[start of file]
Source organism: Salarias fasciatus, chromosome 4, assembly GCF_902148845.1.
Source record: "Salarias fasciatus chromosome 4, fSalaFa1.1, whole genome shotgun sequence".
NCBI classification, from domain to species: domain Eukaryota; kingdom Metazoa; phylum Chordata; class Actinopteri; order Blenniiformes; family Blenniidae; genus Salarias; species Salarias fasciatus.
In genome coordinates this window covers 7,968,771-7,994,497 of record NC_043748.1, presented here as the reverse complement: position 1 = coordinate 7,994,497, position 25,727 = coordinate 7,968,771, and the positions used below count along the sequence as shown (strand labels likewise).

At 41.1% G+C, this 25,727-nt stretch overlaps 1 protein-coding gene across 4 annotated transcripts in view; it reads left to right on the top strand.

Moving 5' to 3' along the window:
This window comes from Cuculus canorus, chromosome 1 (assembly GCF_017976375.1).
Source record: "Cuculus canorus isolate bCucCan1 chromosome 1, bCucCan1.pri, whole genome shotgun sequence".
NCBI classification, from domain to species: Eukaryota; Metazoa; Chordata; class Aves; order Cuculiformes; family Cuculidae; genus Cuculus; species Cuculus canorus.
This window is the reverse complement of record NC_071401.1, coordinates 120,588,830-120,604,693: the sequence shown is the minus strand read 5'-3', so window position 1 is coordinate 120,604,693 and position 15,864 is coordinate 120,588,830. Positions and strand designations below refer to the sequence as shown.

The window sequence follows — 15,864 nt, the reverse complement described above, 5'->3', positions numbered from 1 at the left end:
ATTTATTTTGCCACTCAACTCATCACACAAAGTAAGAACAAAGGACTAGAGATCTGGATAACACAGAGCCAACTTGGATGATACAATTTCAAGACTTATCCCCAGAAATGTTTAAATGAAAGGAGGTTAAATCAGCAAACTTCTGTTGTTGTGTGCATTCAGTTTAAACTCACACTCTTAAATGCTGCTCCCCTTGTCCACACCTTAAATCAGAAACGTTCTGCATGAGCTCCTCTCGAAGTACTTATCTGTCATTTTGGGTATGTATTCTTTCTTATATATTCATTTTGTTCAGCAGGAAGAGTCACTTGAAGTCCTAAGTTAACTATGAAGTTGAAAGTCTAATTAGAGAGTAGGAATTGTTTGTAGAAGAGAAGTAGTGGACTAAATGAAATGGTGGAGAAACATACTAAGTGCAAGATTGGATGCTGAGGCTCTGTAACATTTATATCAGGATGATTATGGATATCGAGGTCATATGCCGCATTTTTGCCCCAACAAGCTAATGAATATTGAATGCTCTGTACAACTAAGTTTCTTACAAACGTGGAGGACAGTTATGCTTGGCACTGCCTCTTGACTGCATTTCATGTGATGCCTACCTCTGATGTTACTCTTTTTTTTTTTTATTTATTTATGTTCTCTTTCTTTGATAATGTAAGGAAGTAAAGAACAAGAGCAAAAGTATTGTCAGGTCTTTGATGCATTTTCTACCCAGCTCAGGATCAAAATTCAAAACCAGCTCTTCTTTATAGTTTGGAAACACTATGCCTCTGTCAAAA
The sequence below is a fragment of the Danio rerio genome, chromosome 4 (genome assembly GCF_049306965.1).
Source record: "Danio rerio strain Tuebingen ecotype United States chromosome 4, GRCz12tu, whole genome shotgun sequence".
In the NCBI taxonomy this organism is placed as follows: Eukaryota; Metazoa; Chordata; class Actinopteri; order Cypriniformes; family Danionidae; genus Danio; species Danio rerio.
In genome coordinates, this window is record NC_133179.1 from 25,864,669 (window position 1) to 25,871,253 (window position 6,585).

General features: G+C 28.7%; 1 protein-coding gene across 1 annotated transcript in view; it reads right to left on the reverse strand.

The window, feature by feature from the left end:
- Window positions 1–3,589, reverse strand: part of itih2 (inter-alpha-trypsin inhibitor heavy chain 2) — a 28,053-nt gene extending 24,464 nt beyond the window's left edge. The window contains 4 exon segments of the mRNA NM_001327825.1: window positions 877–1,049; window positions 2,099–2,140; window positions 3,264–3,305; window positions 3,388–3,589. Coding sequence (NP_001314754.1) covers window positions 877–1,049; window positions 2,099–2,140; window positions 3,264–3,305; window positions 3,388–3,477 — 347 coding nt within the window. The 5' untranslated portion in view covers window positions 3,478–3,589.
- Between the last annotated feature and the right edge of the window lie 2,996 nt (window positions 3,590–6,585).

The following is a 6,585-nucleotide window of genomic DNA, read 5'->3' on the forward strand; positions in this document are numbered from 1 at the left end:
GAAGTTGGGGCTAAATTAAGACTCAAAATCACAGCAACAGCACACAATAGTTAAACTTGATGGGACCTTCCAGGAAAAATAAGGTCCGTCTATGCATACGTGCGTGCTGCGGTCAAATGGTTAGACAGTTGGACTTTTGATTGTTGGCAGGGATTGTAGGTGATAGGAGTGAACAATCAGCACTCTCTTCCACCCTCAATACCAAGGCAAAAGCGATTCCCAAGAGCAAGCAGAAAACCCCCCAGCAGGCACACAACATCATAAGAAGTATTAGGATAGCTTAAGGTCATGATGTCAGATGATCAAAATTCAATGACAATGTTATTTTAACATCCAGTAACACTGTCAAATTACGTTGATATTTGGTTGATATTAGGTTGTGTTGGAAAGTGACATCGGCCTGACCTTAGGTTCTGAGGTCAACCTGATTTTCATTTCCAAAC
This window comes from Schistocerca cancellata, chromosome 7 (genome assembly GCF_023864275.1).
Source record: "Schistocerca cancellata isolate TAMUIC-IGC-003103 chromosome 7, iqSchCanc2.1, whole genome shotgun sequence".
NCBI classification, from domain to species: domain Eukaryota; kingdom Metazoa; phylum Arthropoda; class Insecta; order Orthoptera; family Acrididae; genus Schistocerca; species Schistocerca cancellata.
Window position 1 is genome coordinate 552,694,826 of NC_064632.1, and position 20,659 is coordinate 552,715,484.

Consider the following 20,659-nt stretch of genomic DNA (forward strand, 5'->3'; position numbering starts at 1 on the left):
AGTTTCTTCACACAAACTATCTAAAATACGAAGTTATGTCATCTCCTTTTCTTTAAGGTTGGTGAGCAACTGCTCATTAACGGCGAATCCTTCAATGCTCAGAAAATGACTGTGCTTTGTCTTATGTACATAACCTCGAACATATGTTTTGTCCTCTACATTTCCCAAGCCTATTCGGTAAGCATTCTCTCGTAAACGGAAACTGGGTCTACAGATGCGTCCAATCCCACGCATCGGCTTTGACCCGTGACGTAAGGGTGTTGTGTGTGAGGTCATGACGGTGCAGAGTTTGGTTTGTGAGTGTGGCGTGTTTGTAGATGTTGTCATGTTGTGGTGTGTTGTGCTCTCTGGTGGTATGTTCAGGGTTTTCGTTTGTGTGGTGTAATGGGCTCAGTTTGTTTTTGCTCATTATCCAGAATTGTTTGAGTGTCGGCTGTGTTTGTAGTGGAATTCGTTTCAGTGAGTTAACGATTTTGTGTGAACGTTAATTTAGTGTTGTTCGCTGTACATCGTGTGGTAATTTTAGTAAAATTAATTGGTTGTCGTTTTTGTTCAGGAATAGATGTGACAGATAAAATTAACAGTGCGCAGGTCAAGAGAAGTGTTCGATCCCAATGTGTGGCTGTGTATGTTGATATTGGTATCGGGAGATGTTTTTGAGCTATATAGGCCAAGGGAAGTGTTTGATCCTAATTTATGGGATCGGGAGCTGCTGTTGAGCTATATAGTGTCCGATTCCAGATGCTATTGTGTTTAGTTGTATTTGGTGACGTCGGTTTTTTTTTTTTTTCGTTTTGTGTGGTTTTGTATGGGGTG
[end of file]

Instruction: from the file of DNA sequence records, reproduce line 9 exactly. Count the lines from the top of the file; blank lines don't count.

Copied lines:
NCBI classification, from domain to species: Eukaryota; Metazoa; Chordata; class Aves; order Cuculiformes; family Cuculidae; genus Cuculus; species Cuculus canorus.